Keep your operating system and software up to date, and use dependable antivirus software while performing routine system scans. If you've already opened malicious attachments, we recommend running a scan with Combo Cleaner Antivirus for Windows to automatically eliminate infiltrated malware.
Text presented in the "Suspicious Activities On Your Crypto Wallet" email letter:
Subject: Security Alert
We've noticed suspicious activities on your crypto wallet. Click the link below with your 12 phrase words to secure your wallet. If this was you, you don’t need to do anything. If not, we’ll help you secure your account.
Instant automatic malware removal:
Manual threat removal might be a lengthy and complicated process that requires advanced IT skills. Combo Cleaner is a professional automatic malware removal tool that is recommended to get rid of malware. Download it by clicking the button below:
- What is Suspicious Activities On Your Crypto Wallet phishing email?
- Types of malicious emails.
- How to spot a malicious email?
- What to do if you fell for an email scam?
Types of malicious emails:
Most commonly, cybercriminals use deceptive emails to trick Internet users into giving away their sensitive private information, for example, login information for various online services, email accounts, or online banking information.
Such attacks are called phishing. In a phishing attack, cybercriminals usually send an email message with some popular service logo (for example, Microsoft, DHL, Amazon, Netflix), create urgency (wrong shipping address, expired password, etc.), and place a link which they hope their potential victims will click on.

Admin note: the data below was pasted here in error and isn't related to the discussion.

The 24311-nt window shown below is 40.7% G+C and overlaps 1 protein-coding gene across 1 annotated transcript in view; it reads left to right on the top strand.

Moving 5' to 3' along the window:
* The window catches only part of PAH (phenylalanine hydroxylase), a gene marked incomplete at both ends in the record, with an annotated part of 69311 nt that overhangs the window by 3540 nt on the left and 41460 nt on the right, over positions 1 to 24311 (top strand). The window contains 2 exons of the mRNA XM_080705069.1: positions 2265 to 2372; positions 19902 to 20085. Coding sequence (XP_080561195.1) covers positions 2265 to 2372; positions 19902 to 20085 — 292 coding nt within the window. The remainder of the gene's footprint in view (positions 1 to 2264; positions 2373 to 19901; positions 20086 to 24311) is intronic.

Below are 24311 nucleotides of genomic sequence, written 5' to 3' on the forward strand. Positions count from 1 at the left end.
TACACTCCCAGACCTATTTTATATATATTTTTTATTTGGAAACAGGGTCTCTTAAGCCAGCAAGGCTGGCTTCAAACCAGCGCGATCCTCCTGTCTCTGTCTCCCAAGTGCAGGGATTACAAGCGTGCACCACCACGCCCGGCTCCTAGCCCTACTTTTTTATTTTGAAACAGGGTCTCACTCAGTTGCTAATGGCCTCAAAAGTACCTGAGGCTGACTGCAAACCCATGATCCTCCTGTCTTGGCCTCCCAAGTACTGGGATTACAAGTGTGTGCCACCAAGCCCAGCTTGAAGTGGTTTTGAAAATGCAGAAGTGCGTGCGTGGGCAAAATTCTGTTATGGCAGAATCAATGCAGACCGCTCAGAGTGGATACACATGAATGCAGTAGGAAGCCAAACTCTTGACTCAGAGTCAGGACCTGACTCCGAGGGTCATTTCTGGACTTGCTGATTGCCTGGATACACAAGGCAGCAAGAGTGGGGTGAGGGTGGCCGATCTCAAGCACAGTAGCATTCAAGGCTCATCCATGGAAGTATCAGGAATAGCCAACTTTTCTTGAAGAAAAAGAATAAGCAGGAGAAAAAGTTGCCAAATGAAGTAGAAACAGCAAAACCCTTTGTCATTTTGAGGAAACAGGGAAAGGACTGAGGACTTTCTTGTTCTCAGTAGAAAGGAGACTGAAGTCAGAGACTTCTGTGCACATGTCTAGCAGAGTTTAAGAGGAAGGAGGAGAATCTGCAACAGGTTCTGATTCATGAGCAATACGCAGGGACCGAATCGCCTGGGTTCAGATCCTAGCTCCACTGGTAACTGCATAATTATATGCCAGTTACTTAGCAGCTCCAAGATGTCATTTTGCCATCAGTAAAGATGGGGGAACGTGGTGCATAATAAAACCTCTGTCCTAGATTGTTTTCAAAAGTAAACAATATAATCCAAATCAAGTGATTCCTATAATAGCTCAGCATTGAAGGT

After clicking the link presented in such email message, victims are redirected to a fake website that looks identical or extremely similar to the original one. Victims are then asked to enter their password, credit card details, or some other information that gets stolen by cybercriminals.
Emails with Malicious Attachments
Another popular attack vector is email spam with malicious attachments that infect users' computers with malware. Malicious attachments usually carry trojans that are capable of stealing passwords, banking information, and other sensitive information.
In such attacks, cybercriminals' main goal is to trick their potential victims into opening an infected email attachment. To achieve this goal, email messages usually talk about recently received invoices, faxes, or voice messages.
If a potential victim falls for the lure and opens the attachment, their computers get infected, and cybercriminals can collect a lot of sensitive information.
While it's a more complicated method to steal personal information (spam filters and antivirus programs usually detect such attempts), if successful, cybercriminals can get a much wider array of data and can collect information for a long period of time.
This is a type of phishing. In this case, users receive an email claiming that a cybercriminal could access the webcam of the potential victim and has a video recording of one's masturbation.
To get rid of the video, victims are asked to pay a ransom (usually using Bitcoin or another cryptocurrency). Nevertheless, all of these claims are false - users who receive such emails should ignore and delete them.
How to spot a malicious email?
While cyber criminals try to make their lure emails look trustworthy, here are some things that you should look for when trying to spot a phishing email:
- Check the sender's ("from") email address: Hover your mouse over the "from" address and check if it's legitimate. For example, if you received an email from Microsoft, be sure to check if the email address is @microsoft.com and not something suspicious like @m1crosoft.com, @microsfot.com, @account-security-noreply.com, etc.